According to this story, teens celebrating their graduation from the eighth grade made the mistake of being in the same area of the world where someone had discarded an empty bottle of alcohol.
Seems the principal of the school found the bottle in the woods and, since the kids happened to also be in that area, he had a pretty good idea that they must’ve been drinking. Police were apparently called and, well, police being the police — and the kids repeatedly denying their guilt — the kids had to submit. In this case, they had to submit to being tested to see if they’d been drinking.
Now they get to add to their achievements: Not only did they graduate eighth grade, they also passed the alcohol breath tests.
The ACLU is appropriately filing suit on their behalf. As so often happens when the police want something, they simply took it: the kids were required to take the test without benefit of warrant or parental permission.
I remember once when I was about 19 years old, having a similar thing happen to me. As it turns out, I wasn’t 100% innocent, but the police didn’t know that. They approached me and my friends as we stood in a field, about a block from a dance club. We saw them coming long before they got there and discarded the beer bottles we were holding. Not being satisfied with our answers to what we were doing out there, the officers decided to take us back to our car and search it. This was after one of the officers picked up a beer can — a rusty beer can (we were drinking from bottles, remember?) — and said he had the proof we were drinking right there.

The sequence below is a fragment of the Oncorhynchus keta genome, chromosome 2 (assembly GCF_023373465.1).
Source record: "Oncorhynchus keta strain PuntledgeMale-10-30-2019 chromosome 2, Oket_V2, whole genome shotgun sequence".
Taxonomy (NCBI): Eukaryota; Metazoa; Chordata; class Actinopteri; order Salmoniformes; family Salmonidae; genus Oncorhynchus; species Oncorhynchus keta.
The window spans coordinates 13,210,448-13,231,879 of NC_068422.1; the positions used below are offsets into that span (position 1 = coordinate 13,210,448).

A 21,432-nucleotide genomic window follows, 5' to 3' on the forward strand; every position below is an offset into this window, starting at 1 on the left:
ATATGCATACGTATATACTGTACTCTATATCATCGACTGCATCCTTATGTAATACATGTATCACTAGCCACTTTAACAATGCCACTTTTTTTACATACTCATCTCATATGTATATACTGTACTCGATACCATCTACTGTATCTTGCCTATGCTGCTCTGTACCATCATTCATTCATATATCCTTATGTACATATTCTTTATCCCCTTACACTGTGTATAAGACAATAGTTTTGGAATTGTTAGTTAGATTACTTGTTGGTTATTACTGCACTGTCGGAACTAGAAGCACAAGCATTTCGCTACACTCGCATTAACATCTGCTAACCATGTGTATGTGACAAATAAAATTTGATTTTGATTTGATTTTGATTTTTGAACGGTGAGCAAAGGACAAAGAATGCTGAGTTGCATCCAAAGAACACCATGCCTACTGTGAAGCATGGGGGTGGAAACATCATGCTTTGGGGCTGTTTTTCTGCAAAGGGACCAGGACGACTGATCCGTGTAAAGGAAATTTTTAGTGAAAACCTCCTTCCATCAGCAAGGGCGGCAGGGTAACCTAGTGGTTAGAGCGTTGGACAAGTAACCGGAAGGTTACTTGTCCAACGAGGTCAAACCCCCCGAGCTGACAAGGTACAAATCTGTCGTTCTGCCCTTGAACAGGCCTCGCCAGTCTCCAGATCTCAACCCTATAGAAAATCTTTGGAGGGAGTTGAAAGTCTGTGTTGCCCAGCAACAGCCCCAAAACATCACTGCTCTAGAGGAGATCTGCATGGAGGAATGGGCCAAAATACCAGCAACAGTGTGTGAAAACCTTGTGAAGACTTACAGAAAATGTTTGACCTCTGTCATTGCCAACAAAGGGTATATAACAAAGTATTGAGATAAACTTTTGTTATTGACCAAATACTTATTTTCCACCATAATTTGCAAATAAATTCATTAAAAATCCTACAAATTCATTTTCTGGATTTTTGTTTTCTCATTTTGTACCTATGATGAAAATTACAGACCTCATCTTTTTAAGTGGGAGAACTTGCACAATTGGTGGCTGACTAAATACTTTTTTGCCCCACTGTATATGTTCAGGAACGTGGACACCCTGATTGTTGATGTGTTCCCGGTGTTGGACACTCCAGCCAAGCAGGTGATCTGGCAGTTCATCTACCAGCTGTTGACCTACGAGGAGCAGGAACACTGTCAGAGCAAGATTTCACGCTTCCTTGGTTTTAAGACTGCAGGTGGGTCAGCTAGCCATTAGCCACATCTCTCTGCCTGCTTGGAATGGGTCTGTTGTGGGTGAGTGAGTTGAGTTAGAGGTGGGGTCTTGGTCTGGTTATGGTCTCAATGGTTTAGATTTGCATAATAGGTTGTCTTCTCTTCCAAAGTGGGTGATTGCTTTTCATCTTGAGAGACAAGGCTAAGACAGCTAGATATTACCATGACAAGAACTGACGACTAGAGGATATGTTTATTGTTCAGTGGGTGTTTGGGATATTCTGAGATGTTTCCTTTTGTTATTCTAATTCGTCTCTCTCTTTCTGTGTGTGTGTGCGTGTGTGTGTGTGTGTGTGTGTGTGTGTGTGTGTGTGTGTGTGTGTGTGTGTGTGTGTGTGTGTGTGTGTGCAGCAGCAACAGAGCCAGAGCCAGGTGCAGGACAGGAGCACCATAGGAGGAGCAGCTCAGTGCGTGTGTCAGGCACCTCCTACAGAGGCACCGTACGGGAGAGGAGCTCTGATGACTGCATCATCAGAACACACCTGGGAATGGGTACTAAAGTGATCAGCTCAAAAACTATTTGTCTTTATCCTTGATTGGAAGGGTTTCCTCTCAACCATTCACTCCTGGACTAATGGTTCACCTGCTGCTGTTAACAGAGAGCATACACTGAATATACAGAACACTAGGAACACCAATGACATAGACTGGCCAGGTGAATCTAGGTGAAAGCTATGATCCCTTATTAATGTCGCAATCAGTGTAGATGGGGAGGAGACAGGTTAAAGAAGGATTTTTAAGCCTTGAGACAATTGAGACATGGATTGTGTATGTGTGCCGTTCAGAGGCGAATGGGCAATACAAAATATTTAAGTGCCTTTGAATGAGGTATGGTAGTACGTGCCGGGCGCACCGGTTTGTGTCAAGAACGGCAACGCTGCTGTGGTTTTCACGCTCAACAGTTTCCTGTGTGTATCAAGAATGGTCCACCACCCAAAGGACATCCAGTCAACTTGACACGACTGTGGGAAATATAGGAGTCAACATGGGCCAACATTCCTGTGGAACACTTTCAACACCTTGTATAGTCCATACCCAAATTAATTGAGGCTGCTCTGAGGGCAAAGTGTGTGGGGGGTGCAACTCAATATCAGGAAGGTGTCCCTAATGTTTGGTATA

Like a lot of people, I refuse to drink from rusty beer cans. But I was a smart-ass. I know, I know: hard to believe. I said, “That can’t be my beer. It’s warm.”
So we trudged off to our car — in handcuffs, by the way — and waited while the officers searched it and found the beer in the trunk.
I don’t remember exactly what happened, but I think I spent a few hours in jail and then my mother and sister came to get me out. Trust me: that was way worse than anything the police could have done themselves. I don’t believe anything else came of that event. I don’t remember ever going to court.
The point is, though, that as with the kids in the woods, the po-po had no more right — and no more reason — to detain us and search our car than they did to make those kids take a breath test. Too often, the cops simply decide they want to do something, and then they do it.
The Law says they can’t do such things. But they don’t care. Why? Because, in their minds, they are the Law. As a judge once said to me, in a moment of private honesty, “they have the guns.”